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THE KID'S A KEEPER
Clive Gammon
April 09, 1990
Get ready, Europe. Here comes Tony Meola, the gifted goalie who promises to be the U.S.'s first world-class soccer star
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April 09, 1990

The Kid's A Keeper

Get ready, Europe. Here comes Tony Meola, the gifted goalie who promises to be the U.S.'s first world-class soccer star

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Long before that, Tony had chosen his position. Or had it chosen him? His mother says, "He was a fat kid. Ah, not fat but, well, a little butterball. So the coach made him a goalie."

"Look at my hands," says Meola. "They're fat hands. On the national team, they call them the Meat Hooks. And every finger has been broken once at least, though never my thumbs."

Starting out big and slow forced Meola to practice his footwork day in, day out during high school. And that's not all. After regular practice, he and Rosamilla—now a goalie for Columbia—would stay on for an extra 45 minutes. "Sal called it D.I.M. time—it stands for 'dirt in mouth,' " says Meola. "We didn't have a grass field for two years."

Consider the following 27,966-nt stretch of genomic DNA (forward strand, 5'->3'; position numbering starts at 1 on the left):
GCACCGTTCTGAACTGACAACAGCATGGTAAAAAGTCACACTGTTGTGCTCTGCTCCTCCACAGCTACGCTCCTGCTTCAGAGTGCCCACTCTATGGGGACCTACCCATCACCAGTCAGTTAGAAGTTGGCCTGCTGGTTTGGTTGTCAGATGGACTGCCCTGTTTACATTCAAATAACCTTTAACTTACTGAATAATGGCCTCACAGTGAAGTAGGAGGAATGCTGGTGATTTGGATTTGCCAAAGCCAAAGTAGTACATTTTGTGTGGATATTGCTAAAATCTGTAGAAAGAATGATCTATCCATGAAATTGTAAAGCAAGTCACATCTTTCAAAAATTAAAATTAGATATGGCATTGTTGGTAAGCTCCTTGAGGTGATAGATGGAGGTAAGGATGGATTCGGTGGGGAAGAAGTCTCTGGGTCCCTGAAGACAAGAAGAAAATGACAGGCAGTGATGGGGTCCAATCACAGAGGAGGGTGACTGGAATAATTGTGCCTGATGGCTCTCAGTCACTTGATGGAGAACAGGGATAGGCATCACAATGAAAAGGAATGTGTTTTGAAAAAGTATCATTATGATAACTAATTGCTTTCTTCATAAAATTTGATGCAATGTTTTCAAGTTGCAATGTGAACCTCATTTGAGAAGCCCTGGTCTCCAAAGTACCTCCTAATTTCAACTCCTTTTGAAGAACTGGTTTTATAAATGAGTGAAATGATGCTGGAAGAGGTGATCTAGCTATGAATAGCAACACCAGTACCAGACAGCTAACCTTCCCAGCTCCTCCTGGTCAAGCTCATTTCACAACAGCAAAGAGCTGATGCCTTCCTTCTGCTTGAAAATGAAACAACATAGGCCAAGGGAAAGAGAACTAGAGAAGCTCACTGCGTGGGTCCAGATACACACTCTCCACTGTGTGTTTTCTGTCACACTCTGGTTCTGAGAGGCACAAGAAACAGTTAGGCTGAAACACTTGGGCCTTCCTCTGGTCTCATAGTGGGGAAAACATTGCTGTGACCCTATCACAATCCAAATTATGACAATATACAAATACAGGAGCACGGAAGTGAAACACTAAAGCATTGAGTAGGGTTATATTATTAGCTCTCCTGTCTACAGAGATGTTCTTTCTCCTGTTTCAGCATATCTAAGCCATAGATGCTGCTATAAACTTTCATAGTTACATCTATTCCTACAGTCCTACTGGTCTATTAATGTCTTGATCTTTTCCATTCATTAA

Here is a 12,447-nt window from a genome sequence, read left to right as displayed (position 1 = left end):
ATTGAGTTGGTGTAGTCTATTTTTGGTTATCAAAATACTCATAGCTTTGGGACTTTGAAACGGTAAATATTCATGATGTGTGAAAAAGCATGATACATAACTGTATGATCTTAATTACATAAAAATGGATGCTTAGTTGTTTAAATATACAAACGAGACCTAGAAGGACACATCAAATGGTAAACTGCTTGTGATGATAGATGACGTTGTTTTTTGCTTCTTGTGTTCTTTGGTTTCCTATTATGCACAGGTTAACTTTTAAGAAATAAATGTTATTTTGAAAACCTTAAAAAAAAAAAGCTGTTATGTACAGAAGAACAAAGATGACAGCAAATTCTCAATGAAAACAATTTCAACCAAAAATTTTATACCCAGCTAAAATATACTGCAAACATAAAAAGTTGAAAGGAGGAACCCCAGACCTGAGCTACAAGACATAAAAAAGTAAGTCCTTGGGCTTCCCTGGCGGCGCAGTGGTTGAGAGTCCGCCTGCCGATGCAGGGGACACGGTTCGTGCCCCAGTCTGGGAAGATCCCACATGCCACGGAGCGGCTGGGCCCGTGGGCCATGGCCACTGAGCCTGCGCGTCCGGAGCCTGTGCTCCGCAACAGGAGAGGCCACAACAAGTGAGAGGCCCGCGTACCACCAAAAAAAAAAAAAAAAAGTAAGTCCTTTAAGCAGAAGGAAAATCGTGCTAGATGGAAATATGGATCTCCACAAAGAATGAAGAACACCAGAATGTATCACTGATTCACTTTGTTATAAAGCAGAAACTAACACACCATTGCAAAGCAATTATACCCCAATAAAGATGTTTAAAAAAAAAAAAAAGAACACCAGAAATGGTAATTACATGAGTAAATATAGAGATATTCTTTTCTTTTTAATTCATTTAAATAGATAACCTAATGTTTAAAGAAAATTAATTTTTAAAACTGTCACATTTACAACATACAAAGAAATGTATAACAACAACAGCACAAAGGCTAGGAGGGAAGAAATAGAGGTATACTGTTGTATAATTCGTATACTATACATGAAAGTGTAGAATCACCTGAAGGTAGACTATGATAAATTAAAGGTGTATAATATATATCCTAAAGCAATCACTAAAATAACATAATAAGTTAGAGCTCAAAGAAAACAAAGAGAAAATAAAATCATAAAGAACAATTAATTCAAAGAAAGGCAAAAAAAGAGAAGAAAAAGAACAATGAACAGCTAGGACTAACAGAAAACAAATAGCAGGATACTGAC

From now on, though, Meola is going to be playing on the best-quality grass in the world. And on June 10, when he runs out onto the manicured turf of the Stadio Comunale in Florence for the U.S. team's first World Cup game, against Czechoslovakia, many of his friends from Kearny will be there to see him. His girlfriend, Colleen Silvers, is going. So are Vinnie and Maria and Tony's 24-year-old sister, Angela.

"I was in Port of Spain, and I was in tears," says Vinnie. "Now this is something for the rest of my life, something beautiful. And, of course, we'll be going a week early. I want to visit everybody in Avellino."

It's hard to think of a sweeter homecoming than that.

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